U.S. Navy’s amphibious assault ship USS Wasp rounded off four months at sea as it pulled into Souda Bay, Greece, on October 24.
The ship’s crew, embarked Amphibious Squadron 6 staff, and embarked marines spent 121 total days underway, interrupted only by a brief stop for fuel in Rota, Spain, in July.
USS Wasp marines had been conducting precision air strikes against Islamic State of Iraq and the Levant (ISIL) targets in Sirte, Libya, singe August 1, as part of Operation Odyssey Lightning (OOL) to support the Libyan Government of National Accord-aligned forces fighting there.
After two and a half months of operations, amphibious transport dock USS San Antonio (LPD 17) relieved Wasp to continue supporting that mission.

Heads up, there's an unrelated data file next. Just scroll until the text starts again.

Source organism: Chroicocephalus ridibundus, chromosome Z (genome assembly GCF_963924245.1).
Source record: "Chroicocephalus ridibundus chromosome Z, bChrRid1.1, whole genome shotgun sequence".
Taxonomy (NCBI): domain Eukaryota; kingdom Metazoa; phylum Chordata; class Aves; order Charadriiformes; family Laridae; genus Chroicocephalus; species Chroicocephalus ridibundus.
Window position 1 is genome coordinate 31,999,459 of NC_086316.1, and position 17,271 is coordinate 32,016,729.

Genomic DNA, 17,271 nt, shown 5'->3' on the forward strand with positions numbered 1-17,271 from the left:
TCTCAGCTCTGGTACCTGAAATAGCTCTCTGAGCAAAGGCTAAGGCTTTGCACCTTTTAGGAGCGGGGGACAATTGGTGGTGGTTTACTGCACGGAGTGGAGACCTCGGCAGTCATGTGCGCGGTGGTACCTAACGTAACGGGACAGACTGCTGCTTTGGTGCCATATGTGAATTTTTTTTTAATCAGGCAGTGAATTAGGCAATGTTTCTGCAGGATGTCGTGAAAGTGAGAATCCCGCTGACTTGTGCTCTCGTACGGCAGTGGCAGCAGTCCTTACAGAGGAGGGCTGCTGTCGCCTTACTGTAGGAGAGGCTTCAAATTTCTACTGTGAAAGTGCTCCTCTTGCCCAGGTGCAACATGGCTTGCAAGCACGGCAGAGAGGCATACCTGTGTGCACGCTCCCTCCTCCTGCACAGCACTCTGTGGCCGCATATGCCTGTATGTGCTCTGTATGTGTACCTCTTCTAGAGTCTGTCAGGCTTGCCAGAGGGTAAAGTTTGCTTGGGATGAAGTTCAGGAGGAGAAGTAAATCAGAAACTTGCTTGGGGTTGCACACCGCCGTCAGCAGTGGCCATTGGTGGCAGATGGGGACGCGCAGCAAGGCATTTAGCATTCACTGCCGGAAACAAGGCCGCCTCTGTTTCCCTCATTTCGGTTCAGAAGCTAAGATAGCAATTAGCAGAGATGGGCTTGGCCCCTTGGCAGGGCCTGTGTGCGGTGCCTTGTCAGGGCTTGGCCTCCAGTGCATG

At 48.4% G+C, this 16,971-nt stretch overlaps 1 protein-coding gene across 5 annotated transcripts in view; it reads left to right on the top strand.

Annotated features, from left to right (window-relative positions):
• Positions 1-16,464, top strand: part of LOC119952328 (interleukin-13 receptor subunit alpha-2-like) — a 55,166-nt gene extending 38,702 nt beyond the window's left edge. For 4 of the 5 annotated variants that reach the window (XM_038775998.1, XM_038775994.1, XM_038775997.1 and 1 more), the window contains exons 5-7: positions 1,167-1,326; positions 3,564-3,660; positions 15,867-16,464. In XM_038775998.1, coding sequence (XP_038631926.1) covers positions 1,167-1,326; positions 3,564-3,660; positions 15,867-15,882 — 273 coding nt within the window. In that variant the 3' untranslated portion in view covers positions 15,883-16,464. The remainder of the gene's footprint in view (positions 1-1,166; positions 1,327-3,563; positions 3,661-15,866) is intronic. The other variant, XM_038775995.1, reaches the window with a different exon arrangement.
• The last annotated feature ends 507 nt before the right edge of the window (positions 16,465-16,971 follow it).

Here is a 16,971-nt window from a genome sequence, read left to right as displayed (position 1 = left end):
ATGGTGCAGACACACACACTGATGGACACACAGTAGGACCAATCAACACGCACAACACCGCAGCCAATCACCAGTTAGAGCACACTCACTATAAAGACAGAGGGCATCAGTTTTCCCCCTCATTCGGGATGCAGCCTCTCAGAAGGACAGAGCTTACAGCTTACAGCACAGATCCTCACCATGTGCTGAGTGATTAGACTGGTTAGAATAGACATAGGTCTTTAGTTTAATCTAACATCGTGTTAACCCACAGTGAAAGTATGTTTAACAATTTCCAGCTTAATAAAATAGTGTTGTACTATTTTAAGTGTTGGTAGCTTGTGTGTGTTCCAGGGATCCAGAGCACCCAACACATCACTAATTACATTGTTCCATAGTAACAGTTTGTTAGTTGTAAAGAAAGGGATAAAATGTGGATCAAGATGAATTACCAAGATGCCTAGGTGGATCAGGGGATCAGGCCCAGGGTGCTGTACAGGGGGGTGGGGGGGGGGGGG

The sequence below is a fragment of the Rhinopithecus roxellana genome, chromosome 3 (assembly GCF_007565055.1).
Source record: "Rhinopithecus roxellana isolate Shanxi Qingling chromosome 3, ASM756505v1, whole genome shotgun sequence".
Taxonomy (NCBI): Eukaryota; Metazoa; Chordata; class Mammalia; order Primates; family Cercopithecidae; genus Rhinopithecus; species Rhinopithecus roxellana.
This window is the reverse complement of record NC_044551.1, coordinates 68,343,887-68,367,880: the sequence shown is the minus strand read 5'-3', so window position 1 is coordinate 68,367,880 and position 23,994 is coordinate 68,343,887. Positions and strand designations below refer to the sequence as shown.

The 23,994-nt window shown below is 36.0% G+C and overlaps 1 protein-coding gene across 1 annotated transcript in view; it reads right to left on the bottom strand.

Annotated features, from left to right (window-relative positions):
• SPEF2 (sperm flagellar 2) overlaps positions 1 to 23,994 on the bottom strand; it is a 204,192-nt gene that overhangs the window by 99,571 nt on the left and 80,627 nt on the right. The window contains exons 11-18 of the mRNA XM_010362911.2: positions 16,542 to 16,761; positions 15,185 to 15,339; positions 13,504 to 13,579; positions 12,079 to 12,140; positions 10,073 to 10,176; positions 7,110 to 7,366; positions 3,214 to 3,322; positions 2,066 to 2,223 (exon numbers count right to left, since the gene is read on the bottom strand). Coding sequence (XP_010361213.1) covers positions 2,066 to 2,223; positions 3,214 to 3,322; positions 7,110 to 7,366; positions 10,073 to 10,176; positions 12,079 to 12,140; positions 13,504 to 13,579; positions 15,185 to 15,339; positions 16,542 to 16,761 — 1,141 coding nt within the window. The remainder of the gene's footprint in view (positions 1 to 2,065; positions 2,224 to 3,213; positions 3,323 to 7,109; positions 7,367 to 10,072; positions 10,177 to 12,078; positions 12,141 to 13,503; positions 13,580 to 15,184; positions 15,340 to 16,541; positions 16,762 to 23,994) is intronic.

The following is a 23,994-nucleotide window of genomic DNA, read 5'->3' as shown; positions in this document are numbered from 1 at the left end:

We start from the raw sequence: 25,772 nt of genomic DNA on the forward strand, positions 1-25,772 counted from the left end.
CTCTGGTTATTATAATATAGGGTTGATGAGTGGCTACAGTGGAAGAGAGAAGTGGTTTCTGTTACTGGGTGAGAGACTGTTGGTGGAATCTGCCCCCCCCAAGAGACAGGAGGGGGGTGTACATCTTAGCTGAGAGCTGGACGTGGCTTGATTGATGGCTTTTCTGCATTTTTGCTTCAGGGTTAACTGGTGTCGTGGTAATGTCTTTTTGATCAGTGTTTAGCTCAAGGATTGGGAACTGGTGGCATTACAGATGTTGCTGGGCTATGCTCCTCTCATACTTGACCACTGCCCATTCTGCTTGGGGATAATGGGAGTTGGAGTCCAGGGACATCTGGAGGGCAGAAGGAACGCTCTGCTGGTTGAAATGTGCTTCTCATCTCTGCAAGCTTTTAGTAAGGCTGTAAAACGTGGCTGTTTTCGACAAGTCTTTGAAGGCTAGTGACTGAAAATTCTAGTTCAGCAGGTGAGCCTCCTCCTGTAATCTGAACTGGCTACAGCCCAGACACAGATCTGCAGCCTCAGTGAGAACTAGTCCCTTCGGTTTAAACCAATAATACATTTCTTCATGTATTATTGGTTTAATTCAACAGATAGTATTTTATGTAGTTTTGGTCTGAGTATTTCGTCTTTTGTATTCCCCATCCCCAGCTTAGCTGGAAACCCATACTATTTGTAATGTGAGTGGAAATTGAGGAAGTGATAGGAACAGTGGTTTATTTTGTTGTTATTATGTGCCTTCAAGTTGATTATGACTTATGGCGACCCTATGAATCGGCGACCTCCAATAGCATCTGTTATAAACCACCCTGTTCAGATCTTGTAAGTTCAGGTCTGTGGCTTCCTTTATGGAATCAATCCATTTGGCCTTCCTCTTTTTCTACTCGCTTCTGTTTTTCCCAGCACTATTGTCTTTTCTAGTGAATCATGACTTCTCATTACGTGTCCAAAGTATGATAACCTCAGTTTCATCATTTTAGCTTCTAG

“As we reach the end of our fourth consecutive month out to sea, our team has continued to demonstrate exceptional fortitude, resilience, and grit. We have traveled more than 22,000 miles, performed more than 4,500 aircraft launches and recoveries, and successfully completed over a dozen replenishments-at-sea with no mishaps. It has been challenging, but I couldn’t be prouder of every Sailor and Marine on board this ship,” said USS Wasp Commanding Officer, Capt. Andrew Smith.
The U.S. Navy has also announced that Wasp would become part of the U.S. 7th Fleet forward deployed naval forces in the fall of 2017. This mean that the ship will have to change its Norfolk, Virginia homeport for Sasebo, Japan.
USS Wasp has been recently modernized to accommodate the Marine Corps variant of the Joint Strike Fighter (F-35B), which is capable of Short Take-off Vertical Landing (STOVL), enabling it to operate out of a wide range of bases, both afloat and a shore.
Wasp has also received upgrades to the combat systems suite to include upgrades to MK 2 Ship Self Defense System, SPQ-9B horizon search radar, MK 57 NATO Sea Sparrow missile system, and upgrades to the shipboard local area network (LAN) and data link capability.